Garnier Valletti made hundreds of chalk moulds in which he cast the mixtures of his own invention made of water, ash, alabaster powder, chalk, wax and above all natural resins (dammar and colophony) that gradually replaced his first wax productions. Using these tools he made more than 1,800 flawless models, strictly scientific, that accurately represented the fruit and vine germoplasm. He reproduced them several times in order to be of help to natural history museums, educational institutes, nurserymen and collectors, as can be seen also in his posthumous catalog, published by his daughter Paolina in 1905 in the attempt to commercialize the considerable production of her father. Garnier Valletti kept the formula of the mixture secret. This formula used to vary according to the kind of reproduced fruits, because he pushed his perfectionism as far as to create exemplars that not only amazingly resembled the natural ones but had the same weight. After having painted them, he used to pass a transparent paint over the fruits – glossy on apples and matt on pears – then employed various techniques to reproduce the stains, irregularities and rustiness peculiar to the different cultivars. On the still sticky paint spread out on peaches and apricots he sprinkled wool powder (coarser for the peaches, finer for the apricots) pounded in a mortar and then sieved, in imitation of its pubescent surface. In order to reproduce the appearance of the wax bloom, on the plums he blowed the powder obtained by grinding pebbles of a suitable colour that he collected on river banks. The search for perfection brought him to insert real pips in the grapes, those of the reproduced species of course, whereas he inserted the original achenes on the strawberries. As grapes, ribes, gooseberries and any other fruit in grapes couldn’t be produced with moulds (also because berries are not equal to each other) he engaged in reproducing them through an arduous manual manufacturing process carried out berry by berry.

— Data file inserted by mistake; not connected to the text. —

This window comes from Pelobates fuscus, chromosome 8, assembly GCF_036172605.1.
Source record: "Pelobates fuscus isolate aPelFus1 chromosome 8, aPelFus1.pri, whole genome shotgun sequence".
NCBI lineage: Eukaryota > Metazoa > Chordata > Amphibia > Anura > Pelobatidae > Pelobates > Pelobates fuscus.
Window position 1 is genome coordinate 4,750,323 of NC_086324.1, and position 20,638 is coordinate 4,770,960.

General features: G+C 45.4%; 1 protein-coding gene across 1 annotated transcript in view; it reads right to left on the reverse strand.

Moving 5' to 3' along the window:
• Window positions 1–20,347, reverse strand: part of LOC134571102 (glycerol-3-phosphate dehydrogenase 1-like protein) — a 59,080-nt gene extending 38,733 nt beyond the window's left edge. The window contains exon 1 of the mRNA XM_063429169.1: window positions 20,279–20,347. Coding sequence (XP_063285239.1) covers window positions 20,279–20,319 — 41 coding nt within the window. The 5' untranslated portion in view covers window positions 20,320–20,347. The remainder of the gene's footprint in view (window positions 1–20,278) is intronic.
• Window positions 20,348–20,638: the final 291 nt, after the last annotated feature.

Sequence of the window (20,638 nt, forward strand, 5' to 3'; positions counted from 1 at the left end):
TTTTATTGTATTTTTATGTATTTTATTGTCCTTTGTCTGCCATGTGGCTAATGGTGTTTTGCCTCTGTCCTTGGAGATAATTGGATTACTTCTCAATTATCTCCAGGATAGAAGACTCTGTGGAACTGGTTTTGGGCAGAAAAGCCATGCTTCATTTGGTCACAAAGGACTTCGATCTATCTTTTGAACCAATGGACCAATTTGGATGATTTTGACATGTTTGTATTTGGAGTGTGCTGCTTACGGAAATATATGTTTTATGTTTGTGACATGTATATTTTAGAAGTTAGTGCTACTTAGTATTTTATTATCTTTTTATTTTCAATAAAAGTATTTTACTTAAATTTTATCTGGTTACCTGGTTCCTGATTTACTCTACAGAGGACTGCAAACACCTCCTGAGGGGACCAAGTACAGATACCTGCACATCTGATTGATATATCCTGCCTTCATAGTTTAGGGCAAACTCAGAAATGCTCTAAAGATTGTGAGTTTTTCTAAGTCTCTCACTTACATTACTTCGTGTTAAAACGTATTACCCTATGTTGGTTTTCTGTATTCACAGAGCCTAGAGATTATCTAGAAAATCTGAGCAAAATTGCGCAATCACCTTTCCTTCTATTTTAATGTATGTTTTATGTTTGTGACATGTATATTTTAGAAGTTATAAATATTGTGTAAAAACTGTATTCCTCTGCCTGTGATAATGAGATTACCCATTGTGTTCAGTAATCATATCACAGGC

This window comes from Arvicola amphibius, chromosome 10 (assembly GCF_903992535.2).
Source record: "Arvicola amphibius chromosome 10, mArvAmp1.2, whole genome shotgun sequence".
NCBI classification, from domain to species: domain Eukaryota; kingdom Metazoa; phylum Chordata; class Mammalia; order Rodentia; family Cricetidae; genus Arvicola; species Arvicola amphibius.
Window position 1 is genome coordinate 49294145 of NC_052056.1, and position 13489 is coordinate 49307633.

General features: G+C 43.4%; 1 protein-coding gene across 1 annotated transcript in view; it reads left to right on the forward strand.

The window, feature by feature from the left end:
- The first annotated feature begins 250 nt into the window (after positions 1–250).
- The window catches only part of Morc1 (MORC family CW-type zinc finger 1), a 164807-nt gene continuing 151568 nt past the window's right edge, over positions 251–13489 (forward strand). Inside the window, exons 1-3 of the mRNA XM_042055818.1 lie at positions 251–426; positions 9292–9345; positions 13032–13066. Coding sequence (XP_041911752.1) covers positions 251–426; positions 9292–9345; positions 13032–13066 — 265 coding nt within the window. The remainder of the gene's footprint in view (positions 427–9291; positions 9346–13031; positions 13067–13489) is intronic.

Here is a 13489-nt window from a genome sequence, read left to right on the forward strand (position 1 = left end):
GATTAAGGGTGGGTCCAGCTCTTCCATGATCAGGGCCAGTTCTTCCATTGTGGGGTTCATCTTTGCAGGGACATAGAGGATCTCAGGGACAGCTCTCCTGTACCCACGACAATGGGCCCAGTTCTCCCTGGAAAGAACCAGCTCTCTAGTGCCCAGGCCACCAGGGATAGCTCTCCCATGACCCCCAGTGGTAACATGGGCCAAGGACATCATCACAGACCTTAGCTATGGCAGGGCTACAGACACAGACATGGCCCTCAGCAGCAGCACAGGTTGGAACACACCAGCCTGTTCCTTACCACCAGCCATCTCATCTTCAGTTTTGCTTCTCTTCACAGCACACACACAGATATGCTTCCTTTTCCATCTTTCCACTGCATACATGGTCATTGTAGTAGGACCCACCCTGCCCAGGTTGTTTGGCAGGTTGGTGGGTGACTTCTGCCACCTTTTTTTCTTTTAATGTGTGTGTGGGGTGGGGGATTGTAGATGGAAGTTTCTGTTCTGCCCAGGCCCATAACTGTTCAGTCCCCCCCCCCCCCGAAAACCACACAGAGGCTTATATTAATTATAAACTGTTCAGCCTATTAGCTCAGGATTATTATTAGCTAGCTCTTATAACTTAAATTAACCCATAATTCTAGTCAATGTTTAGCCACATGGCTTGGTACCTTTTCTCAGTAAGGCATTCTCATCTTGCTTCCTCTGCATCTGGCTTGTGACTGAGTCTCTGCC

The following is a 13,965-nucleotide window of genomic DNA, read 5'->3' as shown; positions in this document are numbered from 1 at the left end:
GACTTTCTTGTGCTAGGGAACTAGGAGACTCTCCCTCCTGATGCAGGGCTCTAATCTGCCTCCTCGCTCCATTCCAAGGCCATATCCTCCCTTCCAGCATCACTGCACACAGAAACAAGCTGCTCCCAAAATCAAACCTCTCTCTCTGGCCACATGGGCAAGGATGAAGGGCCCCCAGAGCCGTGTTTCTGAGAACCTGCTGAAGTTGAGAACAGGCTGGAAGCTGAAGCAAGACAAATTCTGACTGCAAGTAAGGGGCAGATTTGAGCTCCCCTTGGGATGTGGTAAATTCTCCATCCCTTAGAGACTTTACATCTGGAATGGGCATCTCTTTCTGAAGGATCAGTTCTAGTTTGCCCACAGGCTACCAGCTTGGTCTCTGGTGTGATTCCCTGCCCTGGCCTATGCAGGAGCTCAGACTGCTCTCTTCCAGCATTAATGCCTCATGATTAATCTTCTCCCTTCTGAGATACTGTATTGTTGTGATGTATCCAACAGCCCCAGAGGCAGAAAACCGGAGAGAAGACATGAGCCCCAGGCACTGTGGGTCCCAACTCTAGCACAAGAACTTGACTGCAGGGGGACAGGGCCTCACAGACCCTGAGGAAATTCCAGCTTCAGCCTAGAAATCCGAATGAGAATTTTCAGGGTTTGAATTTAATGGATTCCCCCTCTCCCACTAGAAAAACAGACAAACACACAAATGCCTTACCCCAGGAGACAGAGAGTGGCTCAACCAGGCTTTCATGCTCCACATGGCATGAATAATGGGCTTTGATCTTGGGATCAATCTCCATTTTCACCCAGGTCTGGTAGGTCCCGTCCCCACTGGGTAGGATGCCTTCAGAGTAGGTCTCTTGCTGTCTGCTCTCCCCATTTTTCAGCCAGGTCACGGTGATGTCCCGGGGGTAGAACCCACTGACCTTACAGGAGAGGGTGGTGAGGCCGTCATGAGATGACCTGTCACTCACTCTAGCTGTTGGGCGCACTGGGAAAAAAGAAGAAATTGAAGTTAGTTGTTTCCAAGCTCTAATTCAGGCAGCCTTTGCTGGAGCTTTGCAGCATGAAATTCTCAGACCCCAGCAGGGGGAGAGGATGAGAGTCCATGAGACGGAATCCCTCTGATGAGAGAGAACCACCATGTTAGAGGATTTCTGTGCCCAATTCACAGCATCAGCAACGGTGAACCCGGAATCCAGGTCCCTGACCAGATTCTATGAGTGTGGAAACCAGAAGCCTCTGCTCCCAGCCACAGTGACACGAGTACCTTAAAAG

Inclined to perfection, Garnier Valletti was a loner. He was alone on the eve of his death, by then an eighty-year-old man, and resolved to make his “secrets” known when he was offered a chair of “artificial pomology” by the Royal Technical Institute “Sommeiller” in Turin. Nevertheless, after a few months, his classes came to an end because the master died of pneumonia on the 8th October 1889. None of his pupils managed to equal his skills and attain the same perfection and verisimilitude, not even Michele Del Lupo who a few years later published a pomology handbook where he sketched a short biography of his master.
Francesco Garnier Valletti is still the last and greatest master of “artificial pomology”.     
Officially opened in 2007, the Museum offers the opportunity not only to discover the amazing collection of artificial fruits created by Francesco Garnier Valletti, but also the historical-scientific heritage of the Royal Station of Agrochemicals, instituted in Turin in 1871. It includes a large scientific library, an interesting archive, the chemical laboratories and a considerable collection of scientific tools with the aim to rebuild the relationship between science and agriculture in the light of current and widespread questions. … The museum compares past and present and explains the reasons that inevitably brought to the abandonment of crops, or anyway to a drastic reduction of the varieties of fruits, mainly since cold conservation began to allow other forms of distribution of agricultural and food products, meeting the needs of a market which had deeply changed as well. The museum therefore tries to contribute to the debate about the very topical question of the preservation of biodiversity and, more indirectly, to the value that appreciation and respect for diversity have in the daily life of everybody, through big and small things, for the future of humanity itself.

Museo della Frutta “Francesco Garnier Valletti”
Via Pietro Giuria 15 – Torino – tel. 011 6708195